• Email
  • Single Page
  • Print

The Speech

And today there are no Cubans in our fields who, except in cases of trying to reach a goal or fulfill a pledge, as a matter of honor—such as these comrades here, these Heroes of Labor…. The reasons why our workers’ put forth extraordinary efforts are not the same as in the past, when they were spurred by hunger and death, for now they are motivated by their sense of honor. [Applause]

The unquestionable fact is that the former motivations are not, nor could they in any way be, parameters of work. Neither could the Revolution simply say to the people of Cuba: “Continue working sixteen and seventeen hours a day while the country attains development.” Even if it were theoretically possible to keep that up, from the political point of view it would be entirely advisable to send any government official who tried to put such a measure into practice to the insane asylum.

Let us not forget that in the beginning we were just a rebellious people, emotionally revolutionary, but very confused regarding political and social problems, and thoroughly indoctrinated by imperialist newspapers, magazines, films, books, and other media.

Let us not forget it and we affirm it, not with any feeling of shame, but rather with pride. And as proof of what a people is capable of achieving, as proof of the possibilities of a revolution, we must say that in 1959 the majority of our people weren’t even anti-imperialists. There was no class consciousness. Only class instinct, which isn’t the same.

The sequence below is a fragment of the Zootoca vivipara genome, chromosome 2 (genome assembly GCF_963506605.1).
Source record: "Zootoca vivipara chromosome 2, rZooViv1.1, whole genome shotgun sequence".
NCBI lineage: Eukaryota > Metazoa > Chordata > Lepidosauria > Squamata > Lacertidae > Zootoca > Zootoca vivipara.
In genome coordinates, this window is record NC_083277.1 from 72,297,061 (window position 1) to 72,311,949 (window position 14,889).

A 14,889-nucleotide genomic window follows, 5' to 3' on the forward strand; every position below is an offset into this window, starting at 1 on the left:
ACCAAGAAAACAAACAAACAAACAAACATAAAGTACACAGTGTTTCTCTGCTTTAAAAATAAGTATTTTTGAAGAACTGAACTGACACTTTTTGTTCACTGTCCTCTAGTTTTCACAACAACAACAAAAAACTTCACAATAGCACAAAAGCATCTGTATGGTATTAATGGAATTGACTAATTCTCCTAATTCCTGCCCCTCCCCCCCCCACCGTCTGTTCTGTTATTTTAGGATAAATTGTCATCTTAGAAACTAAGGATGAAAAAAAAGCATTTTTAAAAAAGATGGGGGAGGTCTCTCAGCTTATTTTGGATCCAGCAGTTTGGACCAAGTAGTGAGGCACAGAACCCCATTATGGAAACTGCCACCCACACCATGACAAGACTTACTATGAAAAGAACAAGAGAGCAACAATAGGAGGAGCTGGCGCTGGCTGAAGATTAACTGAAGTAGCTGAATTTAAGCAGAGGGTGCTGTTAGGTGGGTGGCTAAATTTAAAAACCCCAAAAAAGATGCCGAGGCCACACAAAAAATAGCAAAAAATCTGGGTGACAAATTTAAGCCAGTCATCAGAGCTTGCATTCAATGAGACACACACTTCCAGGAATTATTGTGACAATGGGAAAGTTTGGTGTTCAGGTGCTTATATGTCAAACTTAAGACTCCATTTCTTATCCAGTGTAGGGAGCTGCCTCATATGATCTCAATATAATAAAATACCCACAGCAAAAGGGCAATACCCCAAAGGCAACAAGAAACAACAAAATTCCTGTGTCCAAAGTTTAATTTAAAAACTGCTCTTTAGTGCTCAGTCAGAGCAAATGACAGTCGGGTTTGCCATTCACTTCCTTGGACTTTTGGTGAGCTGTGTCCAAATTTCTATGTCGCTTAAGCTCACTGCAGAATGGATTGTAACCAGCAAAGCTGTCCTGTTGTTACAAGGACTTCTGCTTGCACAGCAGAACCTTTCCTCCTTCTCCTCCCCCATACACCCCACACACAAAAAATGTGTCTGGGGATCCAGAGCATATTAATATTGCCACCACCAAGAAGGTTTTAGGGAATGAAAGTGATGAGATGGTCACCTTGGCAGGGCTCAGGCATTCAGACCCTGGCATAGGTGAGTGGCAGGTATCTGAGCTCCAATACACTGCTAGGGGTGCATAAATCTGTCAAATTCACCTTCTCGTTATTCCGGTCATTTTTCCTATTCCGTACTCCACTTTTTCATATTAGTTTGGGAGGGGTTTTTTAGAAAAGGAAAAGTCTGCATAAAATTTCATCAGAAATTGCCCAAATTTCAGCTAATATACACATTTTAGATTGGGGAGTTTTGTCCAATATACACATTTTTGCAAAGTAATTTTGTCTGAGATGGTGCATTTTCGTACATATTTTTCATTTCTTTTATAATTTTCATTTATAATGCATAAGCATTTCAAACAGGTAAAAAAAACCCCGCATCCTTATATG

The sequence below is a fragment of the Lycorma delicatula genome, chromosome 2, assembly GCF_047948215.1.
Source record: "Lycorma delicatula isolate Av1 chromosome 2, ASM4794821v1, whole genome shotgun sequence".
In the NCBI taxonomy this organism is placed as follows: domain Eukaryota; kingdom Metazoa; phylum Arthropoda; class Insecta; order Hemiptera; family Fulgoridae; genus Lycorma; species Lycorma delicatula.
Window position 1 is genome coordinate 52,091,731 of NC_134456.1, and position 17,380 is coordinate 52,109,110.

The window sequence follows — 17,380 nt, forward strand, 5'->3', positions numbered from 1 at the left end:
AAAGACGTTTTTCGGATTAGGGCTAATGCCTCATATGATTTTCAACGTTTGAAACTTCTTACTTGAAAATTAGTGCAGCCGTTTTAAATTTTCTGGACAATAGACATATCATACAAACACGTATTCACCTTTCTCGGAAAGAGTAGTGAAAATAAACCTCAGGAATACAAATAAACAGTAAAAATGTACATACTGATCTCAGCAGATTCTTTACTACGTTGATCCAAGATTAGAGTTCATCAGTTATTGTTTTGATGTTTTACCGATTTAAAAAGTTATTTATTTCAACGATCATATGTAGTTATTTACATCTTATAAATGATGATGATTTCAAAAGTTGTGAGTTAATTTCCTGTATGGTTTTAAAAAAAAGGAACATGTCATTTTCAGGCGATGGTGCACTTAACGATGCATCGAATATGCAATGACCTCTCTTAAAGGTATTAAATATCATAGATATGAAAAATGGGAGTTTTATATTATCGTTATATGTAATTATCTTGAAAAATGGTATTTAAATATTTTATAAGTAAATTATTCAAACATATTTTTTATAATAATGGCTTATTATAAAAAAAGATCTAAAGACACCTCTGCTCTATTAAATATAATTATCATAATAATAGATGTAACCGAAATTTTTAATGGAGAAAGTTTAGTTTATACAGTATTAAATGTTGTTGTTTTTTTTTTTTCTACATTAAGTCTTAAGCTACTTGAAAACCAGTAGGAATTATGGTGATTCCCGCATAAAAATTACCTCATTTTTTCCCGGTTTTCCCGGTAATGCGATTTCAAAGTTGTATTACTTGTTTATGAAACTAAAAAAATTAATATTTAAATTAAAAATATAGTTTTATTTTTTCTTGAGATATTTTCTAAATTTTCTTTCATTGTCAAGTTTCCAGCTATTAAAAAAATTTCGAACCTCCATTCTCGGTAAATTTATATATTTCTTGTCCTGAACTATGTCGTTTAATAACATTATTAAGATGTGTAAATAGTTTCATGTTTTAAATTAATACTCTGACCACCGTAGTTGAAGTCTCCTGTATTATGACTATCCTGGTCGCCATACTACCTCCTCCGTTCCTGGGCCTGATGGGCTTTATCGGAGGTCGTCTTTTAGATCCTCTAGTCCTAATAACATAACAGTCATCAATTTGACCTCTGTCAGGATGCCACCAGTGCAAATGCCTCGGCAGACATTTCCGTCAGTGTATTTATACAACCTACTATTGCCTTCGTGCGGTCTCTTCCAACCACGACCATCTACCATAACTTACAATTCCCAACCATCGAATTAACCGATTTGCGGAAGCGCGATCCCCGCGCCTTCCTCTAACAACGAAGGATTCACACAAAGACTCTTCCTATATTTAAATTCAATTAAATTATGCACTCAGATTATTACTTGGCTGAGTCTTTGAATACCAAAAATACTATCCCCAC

It is necessary to recall that the first years were the years of great political and ideological battles between the capitalist road and the socialist road, between the proletarian path and the bourgeois path, and the task facing the small revolutionary vanguard was above all to gain the awareness of the masses. [Applause]

No one spoke of production then—the capitalists were the ones concerned with production—nor of data or statistics or structures. The problem was the needs accumulated as a result of unemployment, exploitation, abuse, and injustice of all sorts.

The battle against the enemies of the Revolution was waged in daily events and on the ideological battlefield.

So there have been not only quantitative but also qualitative changes in the needs. And we must continue to carry out tasks like that of the harvest and still in conditions of manual labor. In these years many lifelong cane cutters retired, and many other Cubans who had formerly worked fifteen or sixteen hours a day shifted to other activities. And nobody was going to stop them. Nobody could stop them. No revolution could tell a man: “You are doomed to spend the rest of your life in this work, without hope of learning to operate a machine or of working at something else.”